The first game of the season ends in a draw. Here’s our quick reaction. Still to come: Player ratings, post-game podcast, post-game quotes, and a ton more.
On Real Madrid’s opening weekend of La Liga, Zinedine Zidane breathed new life into the team’s starting line-up with one new face, perhaps surprisingly thrown into the fire on the first matchday. Martin Odegaard, the league’s breakout star one season ago, started in midfield alongside Luka Modric and Toni Kroos.
It was always going to be interesting to see how that played out. Kroos, Modric, and Odegaard are all techincally-gifted, press-resistant players who can find incisive passes. Collectively, they will give you control. Will they give you defensive stability too? Modric and Odegaard are hard-working two-way midfielders, and all three have done well in a double pivot at different stages of their career. Without Casemiro in the starting line-up, you’d expect Fede Valverde in there to provide stability — but Zidane had both on the bench.
Zidane’s starting trio in midfield lasted 69 minutes together, until Casemiro replaced Odegaard and Valverde replaced Modric. It’s hard to come to a conclusion on how those three will fare together in such a small sample size, and to be sure, I’m not sure how much we’ll see it again given that Fede and Casemiro are both pillars. The first few games of the season are always unusual, and given the team had no preseason, some growing pains will exist in the initial flurry of games.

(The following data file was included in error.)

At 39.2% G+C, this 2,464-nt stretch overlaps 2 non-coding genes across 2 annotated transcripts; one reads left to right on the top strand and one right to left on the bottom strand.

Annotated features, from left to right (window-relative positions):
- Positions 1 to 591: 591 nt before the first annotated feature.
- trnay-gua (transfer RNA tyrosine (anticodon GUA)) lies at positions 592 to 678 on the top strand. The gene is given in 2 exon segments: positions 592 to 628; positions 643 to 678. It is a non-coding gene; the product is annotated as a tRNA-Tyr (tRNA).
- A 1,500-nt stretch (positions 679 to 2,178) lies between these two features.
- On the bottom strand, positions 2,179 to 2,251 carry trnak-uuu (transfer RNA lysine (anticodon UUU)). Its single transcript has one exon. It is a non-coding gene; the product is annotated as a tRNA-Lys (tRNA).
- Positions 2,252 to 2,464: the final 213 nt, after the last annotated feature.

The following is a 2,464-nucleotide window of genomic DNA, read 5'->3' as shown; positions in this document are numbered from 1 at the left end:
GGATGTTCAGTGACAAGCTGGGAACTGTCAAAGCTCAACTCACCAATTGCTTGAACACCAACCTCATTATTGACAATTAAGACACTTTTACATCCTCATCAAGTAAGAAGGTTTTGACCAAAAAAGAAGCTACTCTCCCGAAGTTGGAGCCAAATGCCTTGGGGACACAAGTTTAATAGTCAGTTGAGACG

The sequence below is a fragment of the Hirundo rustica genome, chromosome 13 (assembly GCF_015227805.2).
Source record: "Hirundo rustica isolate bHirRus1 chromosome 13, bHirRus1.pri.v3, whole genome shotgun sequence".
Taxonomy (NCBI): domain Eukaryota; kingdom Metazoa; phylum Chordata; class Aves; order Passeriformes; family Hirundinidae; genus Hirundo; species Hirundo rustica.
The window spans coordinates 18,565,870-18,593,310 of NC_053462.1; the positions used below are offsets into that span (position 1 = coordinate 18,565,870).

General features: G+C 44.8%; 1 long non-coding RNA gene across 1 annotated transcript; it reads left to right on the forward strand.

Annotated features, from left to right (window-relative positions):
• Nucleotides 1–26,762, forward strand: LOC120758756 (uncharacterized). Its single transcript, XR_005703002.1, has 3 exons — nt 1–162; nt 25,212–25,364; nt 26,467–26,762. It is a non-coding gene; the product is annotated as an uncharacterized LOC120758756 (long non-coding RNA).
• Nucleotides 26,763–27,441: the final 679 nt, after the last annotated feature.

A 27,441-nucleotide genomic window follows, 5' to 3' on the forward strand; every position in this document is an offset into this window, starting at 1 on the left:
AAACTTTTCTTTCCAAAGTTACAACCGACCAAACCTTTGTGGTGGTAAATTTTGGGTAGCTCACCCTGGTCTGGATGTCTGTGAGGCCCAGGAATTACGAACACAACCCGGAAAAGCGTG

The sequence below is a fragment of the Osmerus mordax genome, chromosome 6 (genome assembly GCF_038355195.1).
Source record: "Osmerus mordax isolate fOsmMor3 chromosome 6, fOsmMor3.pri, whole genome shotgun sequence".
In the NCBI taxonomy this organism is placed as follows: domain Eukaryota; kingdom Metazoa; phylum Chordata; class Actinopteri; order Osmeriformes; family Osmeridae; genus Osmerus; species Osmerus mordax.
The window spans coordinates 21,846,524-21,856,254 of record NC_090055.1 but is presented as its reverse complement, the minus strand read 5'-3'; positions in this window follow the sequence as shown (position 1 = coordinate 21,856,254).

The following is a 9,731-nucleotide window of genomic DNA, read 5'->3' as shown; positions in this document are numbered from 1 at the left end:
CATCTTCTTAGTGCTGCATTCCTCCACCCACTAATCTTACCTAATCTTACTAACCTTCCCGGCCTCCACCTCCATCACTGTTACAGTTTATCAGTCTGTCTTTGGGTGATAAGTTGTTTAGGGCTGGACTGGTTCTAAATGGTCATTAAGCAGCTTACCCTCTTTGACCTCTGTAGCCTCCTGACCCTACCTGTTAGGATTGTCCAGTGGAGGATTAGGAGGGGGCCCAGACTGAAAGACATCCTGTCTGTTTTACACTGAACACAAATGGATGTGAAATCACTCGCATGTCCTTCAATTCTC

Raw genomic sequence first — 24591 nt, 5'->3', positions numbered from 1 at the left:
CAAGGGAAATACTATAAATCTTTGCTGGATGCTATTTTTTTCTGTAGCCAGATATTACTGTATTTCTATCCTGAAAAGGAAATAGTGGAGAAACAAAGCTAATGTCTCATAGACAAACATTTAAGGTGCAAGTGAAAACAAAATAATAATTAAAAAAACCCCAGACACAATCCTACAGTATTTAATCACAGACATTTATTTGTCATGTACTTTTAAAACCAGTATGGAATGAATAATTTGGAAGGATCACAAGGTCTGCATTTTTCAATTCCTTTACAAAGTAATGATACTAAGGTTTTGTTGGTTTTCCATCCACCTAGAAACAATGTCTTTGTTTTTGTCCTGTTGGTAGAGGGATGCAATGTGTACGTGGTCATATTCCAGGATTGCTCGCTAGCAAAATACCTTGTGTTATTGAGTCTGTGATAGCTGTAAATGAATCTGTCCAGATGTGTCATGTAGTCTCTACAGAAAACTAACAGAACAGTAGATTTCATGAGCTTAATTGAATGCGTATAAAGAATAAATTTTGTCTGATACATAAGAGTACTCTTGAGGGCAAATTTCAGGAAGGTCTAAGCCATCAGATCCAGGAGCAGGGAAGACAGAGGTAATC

Here’s what we saw: As expected, the team had control (70%+ possession in the first half, and nifty passing and movement). Odegaard positioned himself between the lines, and unlike Isco roaming in a diamond, stayed mostly central in a 4-2-3-1 behind Benzema — with Rodrygo and Vinicius on the flanks making overlapping runs. Odegaard’s positioning looked such that he was still calculating the scheme around him, but we did see hints of how well he positions himself in transition to receive the ball behind the opposing midfield.
Defensively, the team looked good for a good 43 minutes, until Courtois had to make a huge save just before the half. Zidane’s men had a few defensive sequences on either side of the half where they scrambled, and there was a clear lack of presence in Zone 14 where Casemiro would’ve been. Ramos would sprint over to the right, and Carvajal to the left. Odegaard did not have many defensive duties, and hedged higher to serve as an outlet. Outside of a few moments, the defense held up, and both Ramos and Varane were solid reading passes and covering for their full-backs. Carvajal started off sluggish, but recovered well and made several good vertical passes to Odegaard and Rodrygo. Mendy on the other end, was good on both ends of the field.
(Mendy, interestingly enough, was basically playing in the final third, and had license from his captain behind him to help Vinicius overload the wings.)
But in many ways, this was a familiar game to the ones we saw last season. The defense was fine, limiting their opponents to chances few and far between. Offensively, outside of Karim Benzema, Real Madrid did not have any meaningful shot-generating. Vinicius and Rodrygo looked to break lines as much as they could — Vinicius’s dribbling was hard to defend, and Rodrygo was able to implement a few pass-and-move sequences — but they were met with packed flanks and multiple La Real jerseys any time they received the ball. Alguacil’s men defended well.
This was not a bad start, but it was a slow one. It will be interesting to see if Zidane can solve the team’s offensive issues that will linger from last season. We’ll break this down in much more detail in the coming hours.